Dinner With Groucho

Frank McGuinness
B*Spoke Theatre Company
Arcola Theatre

Ian Bartholomew as Groucho Marx and Greg Hicks as T S Eliot Credit: Ros Cavanagh
Greg Hicks as T S Eliot, Ingrid Craigie as the Proprietor and Ian Bartholomew as Groucho Marx Credit: Ros Cavanagh
Ingrid Craigie as the Proprietor Credit: Ros Cavanagh

This world première production of Frank McGuinness’s 70-minute new play, which opened in Dublin, now comes to London. It offers the unlikely pairing of movie star comic genius Groucho Marx and acclaimed poet and publisher T S Eliot.

In fact, these men from different ends of the artistic spectrum did meet after a correspondence that began when, in 1961, Eliot wrote to Marx as a fan requesting a photograph. This isn’t that meeting; this is no documentary but fun-filled fantasy in which, seance like, they are summoned to a restaurant by its elegant and autocratic proprietor. The only diners, their table is set on a sandy shore against a blue sky that sometimes turns red and Adam Wiltshire’s set eventually becomes a star-studded heaven; this could all be in an afterlife.

Eliot and Marx are suddenly there, like magic, spooning the last of their chicken soup. “Duck Soup,” says Eliot, wanting to discuss the film not the first course and we are off into a helter-skelter exchange that could be full of hidden profundities as it ranges from reference to Garbo and Marie Lloyd to lines from The Waste Land; from talk of Houdini to mention of Dante. Groucho invents a family history for King Lear (Jewish of course) with Cordelia a boy, brought up as a girl (there are reasons). Eliot embarks on a succession of conjuring tricks.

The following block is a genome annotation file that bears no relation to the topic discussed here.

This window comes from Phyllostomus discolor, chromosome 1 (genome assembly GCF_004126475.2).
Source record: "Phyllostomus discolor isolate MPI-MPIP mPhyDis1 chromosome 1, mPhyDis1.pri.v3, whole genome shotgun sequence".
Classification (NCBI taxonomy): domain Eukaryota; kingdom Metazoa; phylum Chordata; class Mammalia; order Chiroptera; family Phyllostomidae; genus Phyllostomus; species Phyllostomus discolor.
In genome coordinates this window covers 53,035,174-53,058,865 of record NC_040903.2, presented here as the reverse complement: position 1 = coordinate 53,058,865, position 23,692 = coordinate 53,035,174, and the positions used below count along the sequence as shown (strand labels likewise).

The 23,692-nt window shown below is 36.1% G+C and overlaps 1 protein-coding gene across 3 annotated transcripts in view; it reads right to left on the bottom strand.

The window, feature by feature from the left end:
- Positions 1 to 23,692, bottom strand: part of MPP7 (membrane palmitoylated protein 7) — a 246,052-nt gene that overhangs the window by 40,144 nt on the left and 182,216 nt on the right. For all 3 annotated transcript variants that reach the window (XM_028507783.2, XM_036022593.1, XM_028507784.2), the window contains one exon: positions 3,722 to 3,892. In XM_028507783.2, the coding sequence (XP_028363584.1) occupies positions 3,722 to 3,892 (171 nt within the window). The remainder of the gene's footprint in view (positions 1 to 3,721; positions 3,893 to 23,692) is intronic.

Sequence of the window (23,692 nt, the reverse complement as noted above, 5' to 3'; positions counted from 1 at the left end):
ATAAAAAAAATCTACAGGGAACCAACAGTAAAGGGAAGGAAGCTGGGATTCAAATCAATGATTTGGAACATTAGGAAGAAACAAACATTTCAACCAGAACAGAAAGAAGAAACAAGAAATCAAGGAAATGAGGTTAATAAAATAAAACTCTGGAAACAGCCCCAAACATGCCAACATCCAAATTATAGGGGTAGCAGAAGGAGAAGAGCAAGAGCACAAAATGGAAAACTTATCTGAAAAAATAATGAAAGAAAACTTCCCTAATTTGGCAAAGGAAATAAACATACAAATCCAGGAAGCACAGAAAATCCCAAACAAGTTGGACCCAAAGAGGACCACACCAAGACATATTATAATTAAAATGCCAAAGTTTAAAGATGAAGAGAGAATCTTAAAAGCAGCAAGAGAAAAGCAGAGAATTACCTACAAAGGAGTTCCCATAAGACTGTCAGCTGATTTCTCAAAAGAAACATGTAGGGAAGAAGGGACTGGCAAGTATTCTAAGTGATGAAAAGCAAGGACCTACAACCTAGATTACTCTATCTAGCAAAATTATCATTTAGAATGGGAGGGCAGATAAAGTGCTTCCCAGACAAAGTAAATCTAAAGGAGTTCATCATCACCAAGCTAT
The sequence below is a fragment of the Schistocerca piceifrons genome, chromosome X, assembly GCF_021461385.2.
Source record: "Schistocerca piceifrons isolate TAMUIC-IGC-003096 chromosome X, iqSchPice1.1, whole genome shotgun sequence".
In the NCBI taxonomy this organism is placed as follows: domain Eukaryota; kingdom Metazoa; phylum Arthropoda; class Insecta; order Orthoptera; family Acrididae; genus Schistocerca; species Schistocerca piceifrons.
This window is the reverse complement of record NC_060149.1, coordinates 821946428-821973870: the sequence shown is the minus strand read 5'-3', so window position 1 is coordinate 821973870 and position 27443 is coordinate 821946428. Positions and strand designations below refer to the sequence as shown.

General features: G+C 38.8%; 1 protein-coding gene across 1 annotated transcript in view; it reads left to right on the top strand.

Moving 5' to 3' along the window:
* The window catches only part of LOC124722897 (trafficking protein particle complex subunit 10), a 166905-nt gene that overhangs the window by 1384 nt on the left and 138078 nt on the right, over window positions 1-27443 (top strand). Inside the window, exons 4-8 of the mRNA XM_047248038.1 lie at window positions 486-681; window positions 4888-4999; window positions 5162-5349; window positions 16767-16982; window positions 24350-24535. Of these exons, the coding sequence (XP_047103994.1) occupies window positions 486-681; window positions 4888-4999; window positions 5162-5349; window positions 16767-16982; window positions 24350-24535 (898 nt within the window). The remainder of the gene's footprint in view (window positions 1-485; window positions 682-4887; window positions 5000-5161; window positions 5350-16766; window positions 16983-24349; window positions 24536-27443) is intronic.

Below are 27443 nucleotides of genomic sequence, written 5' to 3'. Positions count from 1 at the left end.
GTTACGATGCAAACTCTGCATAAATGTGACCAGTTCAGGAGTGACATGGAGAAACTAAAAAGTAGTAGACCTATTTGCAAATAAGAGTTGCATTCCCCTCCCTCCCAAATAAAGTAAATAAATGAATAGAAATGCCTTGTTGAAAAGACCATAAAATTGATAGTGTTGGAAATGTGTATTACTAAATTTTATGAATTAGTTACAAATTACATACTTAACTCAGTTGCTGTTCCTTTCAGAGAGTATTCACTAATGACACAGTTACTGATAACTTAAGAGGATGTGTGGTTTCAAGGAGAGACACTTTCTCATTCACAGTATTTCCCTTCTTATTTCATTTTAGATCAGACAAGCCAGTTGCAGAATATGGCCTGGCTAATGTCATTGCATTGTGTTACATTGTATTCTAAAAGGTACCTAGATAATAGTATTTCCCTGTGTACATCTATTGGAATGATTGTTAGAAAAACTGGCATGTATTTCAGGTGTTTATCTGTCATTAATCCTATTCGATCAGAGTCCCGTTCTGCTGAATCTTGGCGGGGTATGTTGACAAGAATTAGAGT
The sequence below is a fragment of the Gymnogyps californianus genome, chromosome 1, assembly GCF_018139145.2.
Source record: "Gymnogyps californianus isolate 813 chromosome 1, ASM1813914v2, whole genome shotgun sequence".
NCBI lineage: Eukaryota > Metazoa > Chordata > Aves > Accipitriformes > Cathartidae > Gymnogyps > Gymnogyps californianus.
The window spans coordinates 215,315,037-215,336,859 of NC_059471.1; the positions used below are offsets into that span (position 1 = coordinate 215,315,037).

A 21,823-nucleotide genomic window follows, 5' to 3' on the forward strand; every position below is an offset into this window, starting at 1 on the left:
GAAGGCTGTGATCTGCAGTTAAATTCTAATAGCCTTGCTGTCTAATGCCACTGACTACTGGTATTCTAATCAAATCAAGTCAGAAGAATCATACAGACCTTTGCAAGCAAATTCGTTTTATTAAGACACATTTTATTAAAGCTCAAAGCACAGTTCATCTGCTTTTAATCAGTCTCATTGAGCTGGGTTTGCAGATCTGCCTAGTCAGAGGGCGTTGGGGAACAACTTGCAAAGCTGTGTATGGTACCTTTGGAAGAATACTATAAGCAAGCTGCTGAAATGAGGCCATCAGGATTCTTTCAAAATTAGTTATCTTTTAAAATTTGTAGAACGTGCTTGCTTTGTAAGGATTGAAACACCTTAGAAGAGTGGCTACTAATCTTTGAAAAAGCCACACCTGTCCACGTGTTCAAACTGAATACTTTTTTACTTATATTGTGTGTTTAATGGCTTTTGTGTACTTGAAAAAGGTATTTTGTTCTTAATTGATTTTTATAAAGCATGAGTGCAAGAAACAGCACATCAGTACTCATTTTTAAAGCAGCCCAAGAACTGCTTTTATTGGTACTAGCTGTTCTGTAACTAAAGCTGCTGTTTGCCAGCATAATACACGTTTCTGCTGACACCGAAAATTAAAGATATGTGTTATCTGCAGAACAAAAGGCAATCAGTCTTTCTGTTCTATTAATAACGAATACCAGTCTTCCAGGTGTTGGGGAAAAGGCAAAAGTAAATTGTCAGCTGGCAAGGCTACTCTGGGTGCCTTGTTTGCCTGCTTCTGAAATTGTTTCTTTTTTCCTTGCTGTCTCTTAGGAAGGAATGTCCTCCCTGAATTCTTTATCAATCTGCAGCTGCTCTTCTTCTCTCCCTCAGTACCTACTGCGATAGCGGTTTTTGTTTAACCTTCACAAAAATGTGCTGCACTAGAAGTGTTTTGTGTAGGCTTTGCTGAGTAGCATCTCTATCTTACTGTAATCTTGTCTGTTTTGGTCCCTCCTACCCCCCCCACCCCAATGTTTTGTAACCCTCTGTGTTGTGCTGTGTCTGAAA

Though there is quite a palaver over how they would like their steak main course cooked, no more food is forthcoming yet they still get a huge bill. As Eliot points out, this is not the first time that proprietor Margaret has given him the bill for the banquet with which a livery company welcomed their new king when James I arrived in London.

The script maybe full of erudite references for the knowledgeable to pick up, including the reflection of Eliot’s anti-semitic streak in his refusal of champagne from Israel (though he likes the country’s climate), but Loveday Ingram’s production has a light touch. It is probably best enjoyed as a frothy piece of fun. Margaret gives a lovely rendition of "The Boy I Love is Up in the Gallery" with her customers joining in and thereafter they frequently break out in song and dance (choreographed by David Bolger). The style is epitomised in the way that sound effects give us the popping of corks and the pouring of non-existent wine.

Ian Bartholomew’s Groucho, with eyebrows, moustache and black tailcoat, certainly looks the part and moves like him too. Greg Hicks, in elegant tweed suit, presents a patrician Eliot letting his hair down but also suggesting a certain sadness despite the popping champagne corks. This pairing produces a delightful double act. There’s fine playing too from Ingrid Craigie as proprietor Margaret, slinky in a succession of grand gowns, full of quirky authority.

The globular lights that hang over the stage seemed to wink when the play started, a cue for the way to enjoy stylishly staged absurdist entertainment.

Reviewer: Howard Loxton

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